Lockheed XP-58 Chain Lightning
1944
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Lockheed XP-58 Chain Lightning

The Lockheed XP-58 Chain Lightning resulted from a US Army contract, of 27 April 1943, which tasked Lockheed to build 'one (1) airplane, pursuit, fighter, two-engine, two-place, known as the XP-58, complete and conforming to the contractor's specifications'. The big, twin-boom XP-58 'convoy fighter' followed in the tradition of the P-38 Lightning and experimental XP-49 but had almost nothing in common with them - not dimensions, not components, not performance. The XP-58 owed its origin to Colonel Elliot Roosevelt, son of the President, who almost alone created the notion that a brute-sized, awesomely-armed escort fighter was needed. Roosevelt, however, really wanted Howard Hughes, not Lockheed, to build it.

The first of two XP-58s began taxi tests in 1943 and took to the air very belatedly on D-Day, 6 June 1944. The second airframe was never fully completed but was trucked in parts to the super-secret test centre at Muroc Dry Lake, California. By the time Howard Hughes' competing machine, the XF-11 reconnaissance craft, flew in 1946, the 'convoy fighter' idea had been dropped and the sole flyable XP-58 was a relic, abandoned to the elements after being moved to Wright Field, Ohio.

Its first flight was a 50-minute shakedown which took the XP-58 from the manufacturer's Burbank plant to Muroc. From 6 June to 8 September 1944, Lockheed pilots put 19.3 hours on the airframe. On 22 October 1944, it was ferried to Wright Field where it performed well in tests but, because of the cost of continuing a marginal programme with a 'one-off' machine, even with a second for spare parts, the programme was terminated in 1945. Derelict at Wright Field as late as January 1946, the Chain Lightning was scrapped in 1947.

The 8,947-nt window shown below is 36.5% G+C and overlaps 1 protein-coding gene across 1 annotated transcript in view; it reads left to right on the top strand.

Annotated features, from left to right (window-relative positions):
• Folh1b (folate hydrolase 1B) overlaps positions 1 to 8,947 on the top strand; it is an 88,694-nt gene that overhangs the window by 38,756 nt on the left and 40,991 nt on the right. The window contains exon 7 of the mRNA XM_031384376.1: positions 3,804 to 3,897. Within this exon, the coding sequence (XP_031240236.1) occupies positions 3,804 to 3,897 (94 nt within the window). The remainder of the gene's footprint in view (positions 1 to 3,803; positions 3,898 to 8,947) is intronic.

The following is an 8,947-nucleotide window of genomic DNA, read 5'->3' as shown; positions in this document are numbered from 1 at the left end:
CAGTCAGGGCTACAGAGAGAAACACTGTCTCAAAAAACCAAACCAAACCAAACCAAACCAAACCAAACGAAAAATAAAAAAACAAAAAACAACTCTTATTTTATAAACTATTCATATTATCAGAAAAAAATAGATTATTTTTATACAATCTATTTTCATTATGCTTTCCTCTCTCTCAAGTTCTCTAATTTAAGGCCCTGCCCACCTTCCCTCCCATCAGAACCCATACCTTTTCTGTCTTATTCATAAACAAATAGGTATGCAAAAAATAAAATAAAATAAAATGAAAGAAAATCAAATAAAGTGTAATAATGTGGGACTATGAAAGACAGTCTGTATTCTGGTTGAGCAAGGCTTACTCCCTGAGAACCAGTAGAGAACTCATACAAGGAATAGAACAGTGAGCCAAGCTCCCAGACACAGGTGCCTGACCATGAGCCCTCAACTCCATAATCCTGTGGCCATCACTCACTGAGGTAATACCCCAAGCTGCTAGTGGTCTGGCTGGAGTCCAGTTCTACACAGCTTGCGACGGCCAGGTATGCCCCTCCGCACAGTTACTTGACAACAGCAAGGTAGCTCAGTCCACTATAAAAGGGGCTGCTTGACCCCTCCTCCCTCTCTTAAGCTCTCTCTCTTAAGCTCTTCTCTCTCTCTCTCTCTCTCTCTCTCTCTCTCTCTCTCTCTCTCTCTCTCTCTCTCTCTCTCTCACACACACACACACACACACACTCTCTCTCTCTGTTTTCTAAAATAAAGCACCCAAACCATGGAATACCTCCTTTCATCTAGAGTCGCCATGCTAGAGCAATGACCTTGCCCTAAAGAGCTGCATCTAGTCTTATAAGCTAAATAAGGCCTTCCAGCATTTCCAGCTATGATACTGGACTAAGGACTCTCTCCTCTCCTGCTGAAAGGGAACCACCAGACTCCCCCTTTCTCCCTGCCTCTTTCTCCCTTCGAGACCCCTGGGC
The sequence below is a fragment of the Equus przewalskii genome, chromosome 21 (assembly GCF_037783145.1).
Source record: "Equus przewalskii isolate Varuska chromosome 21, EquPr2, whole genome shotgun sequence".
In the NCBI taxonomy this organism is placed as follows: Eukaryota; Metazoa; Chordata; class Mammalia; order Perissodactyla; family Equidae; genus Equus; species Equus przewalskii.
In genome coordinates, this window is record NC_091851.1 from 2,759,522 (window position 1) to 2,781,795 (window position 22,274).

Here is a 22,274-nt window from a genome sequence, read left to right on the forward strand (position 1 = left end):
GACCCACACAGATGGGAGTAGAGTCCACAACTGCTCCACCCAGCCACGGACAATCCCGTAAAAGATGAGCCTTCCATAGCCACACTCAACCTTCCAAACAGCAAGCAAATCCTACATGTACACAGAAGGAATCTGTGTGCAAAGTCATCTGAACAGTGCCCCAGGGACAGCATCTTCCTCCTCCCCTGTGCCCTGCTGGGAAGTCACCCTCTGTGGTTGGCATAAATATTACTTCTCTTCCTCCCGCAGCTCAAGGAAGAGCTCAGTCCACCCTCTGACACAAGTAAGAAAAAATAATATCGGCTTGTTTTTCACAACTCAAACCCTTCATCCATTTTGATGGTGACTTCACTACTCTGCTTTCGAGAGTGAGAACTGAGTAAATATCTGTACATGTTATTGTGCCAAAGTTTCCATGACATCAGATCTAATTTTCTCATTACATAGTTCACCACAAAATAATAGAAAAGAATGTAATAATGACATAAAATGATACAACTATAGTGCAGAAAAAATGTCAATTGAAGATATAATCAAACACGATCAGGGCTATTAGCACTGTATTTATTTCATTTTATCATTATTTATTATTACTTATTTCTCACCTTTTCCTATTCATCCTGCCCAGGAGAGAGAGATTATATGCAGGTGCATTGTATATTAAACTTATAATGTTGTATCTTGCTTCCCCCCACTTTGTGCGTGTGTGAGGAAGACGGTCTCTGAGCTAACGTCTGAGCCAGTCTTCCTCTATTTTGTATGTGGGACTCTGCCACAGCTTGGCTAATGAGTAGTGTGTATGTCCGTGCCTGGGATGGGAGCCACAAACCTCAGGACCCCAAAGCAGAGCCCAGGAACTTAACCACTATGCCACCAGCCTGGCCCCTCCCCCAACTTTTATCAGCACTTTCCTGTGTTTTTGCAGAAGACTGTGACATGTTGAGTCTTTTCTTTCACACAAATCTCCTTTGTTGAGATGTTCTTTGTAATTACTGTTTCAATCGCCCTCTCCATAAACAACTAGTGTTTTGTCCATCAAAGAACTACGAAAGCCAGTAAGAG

3-View 
Lockheed XP-58 Chain LightningA three-view drawing (1280 x 826)


Specification 
 CREW2
 ENGINE2 x Allison V-3420-11/13, 1950kW
 WEIGHTS
    Take-off weight17770-19500 kg39176 - 42990 lb
    Empty weight14340 kg31614 lb
 DIMENSIONS
    Wingspan21.33 m70 ft 0 in
    Length15.07 m49 ft 5 in
    Height4.88 m16 ft 0 in
    Wing area55.74 m2599.98 sq ft
 PERFORMANCE
    Max. speed700 km/h435 mph
    Cruise speed455 km/h283 mph
    Ceiling11640 m38200 ft
    Range2000 km1243 miles

Comments
bombardier, 21.10.2011

That plane was armed with four 37mm guns.

Ralph Irish, 08.05.2011

Re: the comments: "abandoned to the elements" and "the Chain Lightning was scrapped in 1947"

Does this mean that the airframe/aircraft no longer exists? Or is it somewhere at Wright-Patt, waiting for something to happen 64 years later?

Klaatu, 07.05.2011

The Chain-Lightning was too big to have been an effective day-fighter, and the AAF already had the Northrop P-61 Black Widow in production to fulfill the night-fighter role. The twin-engine long-range escort fighter role was fulfilled by the P-82 Twin Mustang, which entered production just after the end of the war. As for the Hugh's F-1, that was not a meant to be a fighter at all, but a long-range, high-performance photo-reconnaissance plane.

Kadesh, 16.02.2011

Looks a bit like the Black Widow, wouldn't you say?

Federico, 27.01.2011

Strange airplane. It was really too big to be an effective escort fighter. Maybe it could have been a good night fighter, or at least a reconaissance/attack aircraft...

Dan Harrison, 12.03.2010

My father Neil Harrison was project engineer on this airplane. The government kept changing wht engine he could use and every change ment redesign. This slowed the design process and the war ended andthe project closed.
Dan

Dan Harrison, 12.03.2010

My father Neil Harrison was project engineer on this airplane. The government kept changing wht engine he could use and every change ment redesign. This slowed the design process and the war ended andthe project closed.
Dan

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